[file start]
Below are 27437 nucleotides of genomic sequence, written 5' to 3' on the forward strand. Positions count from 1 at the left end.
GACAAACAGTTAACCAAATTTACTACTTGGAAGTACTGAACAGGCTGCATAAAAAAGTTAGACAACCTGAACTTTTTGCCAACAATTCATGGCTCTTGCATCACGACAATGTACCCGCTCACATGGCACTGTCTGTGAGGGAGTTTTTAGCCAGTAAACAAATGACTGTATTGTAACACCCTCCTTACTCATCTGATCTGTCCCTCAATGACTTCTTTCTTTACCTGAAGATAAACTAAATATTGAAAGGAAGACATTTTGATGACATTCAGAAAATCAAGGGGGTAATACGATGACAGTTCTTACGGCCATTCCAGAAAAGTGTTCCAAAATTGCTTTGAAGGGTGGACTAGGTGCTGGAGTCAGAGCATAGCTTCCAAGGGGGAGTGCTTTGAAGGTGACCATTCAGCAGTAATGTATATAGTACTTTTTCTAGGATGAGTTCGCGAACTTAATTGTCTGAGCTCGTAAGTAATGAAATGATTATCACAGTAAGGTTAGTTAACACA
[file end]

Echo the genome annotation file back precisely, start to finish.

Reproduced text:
Below are 27437 nucleotides of genomic sequence, written 5' to 3' on the forward strand. Positions count from 1 at the left end.
GACAAACAGTTAACCAAATTTACTACTTGGAAGTACTGAACAGGCTGCATAAAAAAGTTAGACAACCTGAACTTTTTGCCAACAATTCATGGCTCTTGCATCACGACAATGTACCCGCTCACATGGCACTGTCTGTGAGGGAGTTTTTAGCCAGTAAACAAATGACTGTATTGTAACACCCTCCTTACTCATCTGATCTGTCCCTCAATGACTTCTTTCTTTACCTGAAGATAAACTAAATATTGAAAGGAAGACATTTTGATGACATTCAGAAAATCAAGGGGGTAATACGATGACAGTTCTTACGGCCATTCCAGAAAAGTGTTCCAAAATTGCTTTGAAGGGTGGACTAGGTGCTGGAGTCAGAGCATAGCTTCCAAGGGGGAGTGCTTTGAAGGTGACCATTCAGCAGTAATGTATATAGTACTTTTTCTAGGATGAGTTCGCGAACTTAATTGTCTGAGCTCGTAAGTAATGAAATGATTATCACAGTAAGGTTAGTTAACACA